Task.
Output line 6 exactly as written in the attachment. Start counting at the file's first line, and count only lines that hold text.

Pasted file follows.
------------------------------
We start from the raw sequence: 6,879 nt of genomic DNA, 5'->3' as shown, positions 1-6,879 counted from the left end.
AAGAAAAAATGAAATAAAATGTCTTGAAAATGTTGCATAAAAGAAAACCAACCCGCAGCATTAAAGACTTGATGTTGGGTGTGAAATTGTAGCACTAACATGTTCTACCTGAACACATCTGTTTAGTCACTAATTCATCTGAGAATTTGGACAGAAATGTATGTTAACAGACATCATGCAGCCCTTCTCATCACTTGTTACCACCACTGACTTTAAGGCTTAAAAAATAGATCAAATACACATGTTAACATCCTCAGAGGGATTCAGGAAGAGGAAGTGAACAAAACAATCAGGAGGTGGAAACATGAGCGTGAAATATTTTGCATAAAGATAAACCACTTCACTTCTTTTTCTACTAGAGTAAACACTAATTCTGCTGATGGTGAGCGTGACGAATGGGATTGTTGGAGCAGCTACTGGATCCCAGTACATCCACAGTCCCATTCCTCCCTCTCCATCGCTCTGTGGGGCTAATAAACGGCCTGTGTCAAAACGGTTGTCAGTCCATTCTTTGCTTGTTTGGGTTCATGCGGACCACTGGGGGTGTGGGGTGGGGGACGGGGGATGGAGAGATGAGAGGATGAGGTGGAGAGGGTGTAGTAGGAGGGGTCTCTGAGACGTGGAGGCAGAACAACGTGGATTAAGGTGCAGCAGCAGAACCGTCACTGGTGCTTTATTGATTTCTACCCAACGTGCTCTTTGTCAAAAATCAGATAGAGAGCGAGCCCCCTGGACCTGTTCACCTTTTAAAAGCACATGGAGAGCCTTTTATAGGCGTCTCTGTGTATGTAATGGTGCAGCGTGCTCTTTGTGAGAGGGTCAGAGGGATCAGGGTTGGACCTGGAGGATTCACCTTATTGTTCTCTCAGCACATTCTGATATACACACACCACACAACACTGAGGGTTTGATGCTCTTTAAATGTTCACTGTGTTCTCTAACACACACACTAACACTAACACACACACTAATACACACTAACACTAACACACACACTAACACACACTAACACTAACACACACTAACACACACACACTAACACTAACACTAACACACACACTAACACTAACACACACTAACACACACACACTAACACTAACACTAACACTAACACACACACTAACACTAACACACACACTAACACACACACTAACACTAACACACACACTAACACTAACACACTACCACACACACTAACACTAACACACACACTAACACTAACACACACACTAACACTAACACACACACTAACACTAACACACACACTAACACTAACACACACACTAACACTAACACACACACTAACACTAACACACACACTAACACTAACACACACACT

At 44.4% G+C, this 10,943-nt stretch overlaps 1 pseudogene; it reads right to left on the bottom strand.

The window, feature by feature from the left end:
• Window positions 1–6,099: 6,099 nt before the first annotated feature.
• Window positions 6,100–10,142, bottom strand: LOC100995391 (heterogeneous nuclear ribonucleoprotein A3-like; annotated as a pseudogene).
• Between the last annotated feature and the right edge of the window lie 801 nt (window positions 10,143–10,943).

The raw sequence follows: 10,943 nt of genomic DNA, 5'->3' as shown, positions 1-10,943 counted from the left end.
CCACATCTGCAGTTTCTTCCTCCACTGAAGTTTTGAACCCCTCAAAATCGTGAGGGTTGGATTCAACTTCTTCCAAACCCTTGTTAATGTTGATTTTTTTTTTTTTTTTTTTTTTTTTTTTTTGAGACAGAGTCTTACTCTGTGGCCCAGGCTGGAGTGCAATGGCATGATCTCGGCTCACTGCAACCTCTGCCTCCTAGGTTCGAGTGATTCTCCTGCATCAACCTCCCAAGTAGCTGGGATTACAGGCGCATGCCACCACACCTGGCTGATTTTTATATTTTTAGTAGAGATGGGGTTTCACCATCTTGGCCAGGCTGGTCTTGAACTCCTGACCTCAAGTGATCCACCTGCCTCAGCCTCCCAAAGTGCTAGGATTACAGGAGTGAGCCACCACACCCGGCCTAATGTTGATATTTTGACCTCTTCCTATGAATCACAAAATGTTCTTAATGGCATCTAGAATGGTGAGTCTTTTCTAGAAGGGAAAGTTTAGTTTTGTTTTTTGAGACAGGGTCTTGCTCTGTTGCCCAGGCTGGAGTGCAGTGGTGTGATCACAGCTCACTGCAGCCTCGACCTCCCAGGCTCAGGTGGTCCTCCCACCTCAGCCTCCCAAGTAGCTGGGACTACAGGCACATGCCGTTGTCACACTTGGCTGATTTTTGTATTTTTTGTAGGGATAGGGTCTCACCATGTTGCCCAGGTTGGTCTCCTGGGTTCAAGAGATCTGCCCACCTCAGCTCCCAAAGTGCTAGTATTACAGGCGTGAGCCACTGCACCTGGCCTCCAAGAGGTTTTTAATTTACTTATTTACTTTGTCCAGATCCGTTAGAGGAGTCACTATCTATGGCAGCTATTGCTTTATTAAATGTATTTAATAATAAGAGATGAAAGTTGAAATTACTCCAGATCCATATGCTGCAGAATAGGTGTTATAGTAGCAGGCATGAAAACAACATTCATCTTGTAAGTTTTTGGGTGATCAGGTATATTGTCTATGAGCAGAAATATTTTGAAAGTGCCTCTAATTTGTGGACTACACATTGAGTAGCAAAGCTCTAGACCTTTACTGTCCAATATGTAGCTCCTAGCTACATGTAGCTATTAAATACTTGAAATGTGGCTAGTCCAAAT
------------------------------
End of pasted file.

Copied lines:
• Window positions 6,100–10,142, bottom strand: LOC100995391 (heterogeneous nuclear ribonucleoprotein A3-like; annotated as a pseudogene).